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Here are some of Benedict Cumberbatch’s most oddly sexy lines from Penguins of Madagascar

Benedict Cumberbatch voices the wolf Classified in Penguins of Madagascar, as you can see from this image that helpfully puts a photo of him next to a photo of the wolf.
Benedict Cumberbatch voices the wolf Classified in Penguins of Madagascar, as you can see from this image that helpfully puts a photo of him next to a photo of the wolf.
Dreamworks Animation
Emily St. James was a senior correspondent for Vox, covering American identities. Before she joined Vox in 2014, she was the first TV editor of the A.V. Club.

Penguins of Madagascar, the latest film from Dreamworks Animation, the Pepsi to Pixar's Coke, opens today.

If you're looking for a review, scroll down.  But, listen, you're reading this on the internet, which means that you are primarily interested in how this film handles the voice-acting debut of patron saint of the internet, Benedict Cumberbatch.

Actually, let me put that in larger type, so I'm sure I have your attention.

Benedict Cumberbatch

The British actor — probably best known to Americans for his work as Sherlock Holmes in Sherlock and his role as the villain of Star Trek Into Darkness — is having a rather impressive holiday movie season between this and Alan Turing biopic The Imitation Game, which seems likely to land him an Oscar nomination. (The latter is playing in select cities this weekend and may be a better bet for you, if not your kids, who will likely find it boring.)

Cumberbatch has attracted the attention of the internet, and especially the Tumblr crowd, because he's got a very weird sensuality to him that either strikes you as extremely sexy or extremely robotic. What Dreamworks seems to have realized is that so much of what's sexy about him is bound up in his voice, a mellifluous British purr that rumbles up from the bass register and winds its way around your eardrums.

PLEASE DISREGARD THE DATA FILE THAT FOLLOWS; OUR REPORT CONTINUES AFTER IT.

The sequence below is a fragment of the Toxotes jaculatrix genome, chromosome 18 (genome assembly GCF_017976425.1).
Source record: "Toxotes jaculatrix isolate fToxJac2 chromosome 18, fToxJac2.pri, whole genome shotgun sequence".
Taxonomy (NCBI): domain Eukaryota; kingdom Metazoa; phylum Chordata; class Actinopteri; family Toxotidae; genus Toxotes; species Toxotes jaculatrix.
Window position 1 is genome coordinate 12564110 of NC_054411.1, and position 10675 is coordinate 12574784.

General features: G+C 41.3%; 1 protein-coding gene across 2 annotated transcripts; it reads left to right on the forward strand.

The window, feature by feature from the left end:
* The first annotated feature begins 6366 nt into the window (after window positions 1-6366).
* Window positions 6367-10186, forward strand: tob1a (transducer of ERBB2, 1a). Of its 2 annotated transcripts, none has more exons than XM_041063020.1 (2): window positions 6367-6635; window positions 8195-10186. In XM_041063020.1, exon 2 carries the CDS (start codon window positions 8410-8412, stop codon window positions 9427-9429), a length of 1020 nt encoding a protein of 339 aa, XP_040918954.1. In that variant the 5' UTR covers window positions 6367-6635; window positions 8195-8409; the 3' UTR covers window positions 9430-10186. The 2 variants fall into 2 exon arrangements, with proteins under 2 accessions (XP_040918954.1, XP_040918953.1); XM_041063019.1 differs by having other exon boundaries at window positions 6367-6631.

As such, this has the ultra-strange effect of making Classified, the cartoon wolf leader of the North Wind Cumberbatch voices, seem of a piece with his other so-asexual-they-become-sexy-to-some roles. Tumblr is going to eat this up, then wonder why it feels this way about a cartoon canine.

To assist in the process, we have collected some of his dialogue from the film and pasted it below. Imagine all of these lines in that sinuous purr, and you have a very slight idea of how disconcerting this film can be for the hardcore Cumberbatch faithful. (The film also gets bonus points because the actor cannot, no matter how hard he tries, pronounce "penguins," which usually ends up sounding like "pengwings.")

In a cynical cash grab of our own, we've even made it into memes that you can share throughout the internet with your friends, to spread the good news of Benedict Cumberbatch, cartoon wolves, and Vox Dot Com. Happy Thanksgiving.

As for the movie, this is a fairly cynical cash grab, largely designed to keep the Madagascar franchise (which used to be about a bunch of zoo animals who escaped to the titular island) humming by spinning off some of its most popular characters — who were already spun off to their own television show. In the process, it introduces a new secret task force of polar animals called the North Wind, who are seemingly designed to head up their own spinoff someday. Dreamworks is nothing if not good at finding new ways to get blood from stones.

Is there a plot? Nominally so. It involves an evil octopus (John Malkovich, devouring entire hams whole in every single line) who wants to kill all penguins for ... reasons. Even the movie seems to lose interest in this, because it's just an excuse for a few chase sequences.

Honestly, you're probably just looking for somewhere to park the kids while you go take care of holiday shopping or walk off your turkey belly, and as such,Penguins of Madagascar is decidedly adequate. Some of the visual gags are fun (like how the penguins disguise themselves to get into Fort Knox). Malkovich and some of the other voice actors are hoots. And the chase sequences have a spirited energy to them. This is not exactly a recommendation, but there are far, far worse things you could subject your children (or even yourself) to.

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